When they are small, children want to try their hand at everything - art, music, judo, taekwondo, singing, drama and even dance. Should parents allow them to try everything or is it better to focus on one or two interests so that they can hone their skills? If they try out everything, isn't there a risk that they will become a jack of all trades and master of none?
A clinical psychologist and a mother voice their opinions on the issue:
Selina Ding, educational and clinical psychologist:
First I would look at the child's intelligence and capabilities. If this child is intelligent and he or she is capable of handling all of these multiple activities and enjoys it, then why not?
The child can become a multitasker and it's not a burden to them.
But if the child is unhappy to go for that activity, is the activity the parents' choice or the child's choice?
This is a good question. I find that nowadays kids are being sent for a lot of tuition, extra-curricular activities and enrichment classes and they see it as a chore.
But parents always say this is what the child wants.
The child may enjoy it sometimes but it's still the parents' choice and not the child's.
I wouldn't say it's not good to let children try everything but if you let them try everything you too have to try everything so that you can lessen the gap between you and them and you can understand the child better.
If your child says he or she wants to join a lot of activities, classes and clubs, then you have to look at their exam results. If their results are not good or on the decline, then you need to talk to the child. Of course, we are not results-oriented but you need to identify which are the important things to you in your life.
If time and money is limited, then the child needs to choose which activities and classes he or she really wants to focus on.
If the child wants to try everything, I would say the child does not have an identity yet. Give them a chance to try everything. Identity crisis starts at age 13 and can go on until we are 30+ or 40. Identity is important and it represents your inner self. People who have not gone through an identity crisis tend to have identity confusion. They are confused about their identity; they don't know who they are.
So you need to have an identity crisis first where you try everything before you can know who you are.
You need to ask your kids what they want. Kids know what they want. Whatever they like, they will do more of that. But if you don't give your child the opportunity to try everything, and they only study and go for tuition, I think that is very unhealthy.
Patti Tan, mother of three:
I think they should try everything. Life offerings are enormous and I think it's very difficult to say to a kid, 'This is what you're interested in and stay focused.' They can't; everything will catch their attention because their attention span is so short.
If their friends are interested in something, they may be interested in it, too. And, if they have older siblings interested in something else, they may be interested in that.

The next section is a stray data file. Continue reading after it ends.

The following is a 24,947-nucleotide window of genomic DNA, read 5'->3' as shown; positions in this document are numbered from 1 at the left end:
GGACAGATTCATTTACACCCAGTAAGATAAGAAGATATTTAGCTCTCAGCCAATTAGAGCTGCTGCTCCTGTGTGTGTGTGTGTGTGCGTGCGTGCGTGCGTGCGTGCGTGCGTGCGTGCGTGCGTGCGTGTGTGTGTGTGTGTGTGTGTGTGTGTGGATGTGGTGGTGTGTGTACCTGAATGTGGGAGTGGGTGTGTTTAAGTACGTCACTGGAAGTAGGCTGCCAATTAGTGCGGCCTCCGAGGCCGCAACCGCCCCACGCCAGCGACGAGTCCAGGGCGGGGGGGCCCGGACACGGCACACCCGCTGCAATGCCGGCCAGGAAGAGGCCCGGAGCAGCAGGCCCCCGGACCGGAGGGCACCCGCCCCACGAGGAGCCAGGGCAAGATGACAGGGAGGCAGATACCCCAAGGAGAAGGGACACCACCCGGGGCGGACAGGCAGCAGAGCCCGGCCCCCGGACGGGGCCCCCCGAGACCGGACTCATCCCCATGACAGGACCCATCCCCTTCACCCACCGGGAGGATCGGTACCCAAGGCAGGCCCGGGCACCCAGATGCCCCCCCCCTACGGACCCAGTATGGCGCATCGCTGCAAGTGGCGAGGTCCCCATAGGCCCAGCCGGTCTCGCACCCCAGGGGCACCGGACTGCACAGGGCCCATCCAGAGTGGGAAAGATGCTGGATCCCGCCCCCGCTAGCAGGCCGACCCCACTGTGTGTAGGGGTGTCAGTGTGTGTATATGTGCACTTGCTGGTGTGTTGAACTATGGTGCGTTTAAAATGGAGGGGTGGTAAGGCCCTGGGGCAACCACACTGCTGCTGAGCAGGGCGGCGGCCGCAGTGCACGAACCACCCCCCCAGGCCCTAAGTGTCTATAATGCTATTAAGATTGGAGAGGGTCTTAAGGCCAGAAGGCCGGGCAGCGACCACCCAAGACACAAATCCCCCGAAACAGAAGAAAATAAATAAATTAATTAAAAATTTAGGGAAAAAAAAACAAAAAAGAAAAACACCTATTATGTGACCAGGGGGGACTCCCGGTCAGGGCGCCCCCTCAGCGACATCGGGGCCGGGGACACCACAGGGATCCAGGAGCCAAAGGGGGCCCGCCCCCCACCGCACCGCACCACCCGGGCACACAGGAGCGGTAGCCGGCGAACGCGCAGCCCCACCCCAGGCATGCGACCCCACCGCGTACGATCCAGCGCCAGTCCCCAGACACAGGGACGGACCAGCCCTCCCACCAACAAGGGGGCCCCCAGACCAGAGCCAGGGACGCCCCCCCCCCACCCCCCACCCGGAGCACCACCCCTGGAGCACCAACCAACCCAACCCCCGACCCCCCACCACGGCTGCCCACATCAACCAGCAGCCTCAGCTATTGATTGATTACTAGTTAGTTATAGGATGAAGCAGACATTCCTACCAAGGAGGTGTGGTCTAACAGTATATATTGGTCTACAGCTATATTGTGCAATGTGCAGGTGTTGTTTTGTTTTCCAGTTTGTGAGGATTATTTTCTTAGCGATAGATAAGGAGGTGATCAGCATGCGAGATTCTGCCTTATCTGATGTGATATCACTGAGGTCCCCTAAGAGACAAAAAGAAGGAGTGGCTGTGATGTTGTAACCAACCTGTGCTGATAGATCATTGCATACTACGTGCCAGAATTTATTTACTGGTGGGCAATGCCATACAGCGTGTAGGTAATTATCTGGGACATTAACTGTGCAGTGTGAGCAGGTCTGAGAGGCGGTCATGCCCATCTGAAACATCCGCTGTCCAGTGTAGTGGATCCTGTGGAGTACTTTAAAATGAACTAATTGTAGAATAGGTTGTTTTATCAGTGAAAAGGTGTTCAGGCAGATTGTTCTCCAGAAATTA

If they are interested in a lot of things when they are small, let them try. Maybe after they try they will know one is harder than the other but I think you have to be realistic with your child and tell them that they are not going to play the guitar well after just two lessons.
Children also live through positivity - they like it when you tell them how wonderful and how great they are.
Let them try everything and, in a couple of years, the number of things they are interested in is going to narrow down. Then I think you have to help them. But once a kid tells you he's interested in something and makes a commitment to it, you have to help them stick to it because there are going to be days when they will want to quit.
When they want to start something we ask them if they're sure and we tell them that there will be days when they don't want to do this and we tell them that they must finish what they start. That's when they look at you very honestly and say they want to go for it. Very good, so, come rain or shine they have to go for the activity after they have committed to it.
In the beginning they don't see the rewards. For example, all my children took taekwondo and when they went from a white belt to a yellow belt to a green belt it all didn't make sense to them. They were very happy when they received a change of belt but it was only later when they got the black belt that they felt good and they felt that the journey they had to go through was worth it.
Since then, they willingly go for the activity and you don't have to fight with them in order for them to go.
I think that parents shouldn't give in or bend too early if the kids want to give up something. They might tell you that other kids don't have to go for tennis or taekwondo and other parents don't make their kids go for it but then you have to remind them that you told them from the start that they cannot start something and not finish it.
As a mother I feel sorry when they want to back out and I make them follow through on their commitment. But, I am not putting them into a dungeon. I'm developing a skill for them and I know that at the end of it, what they will have is living skills.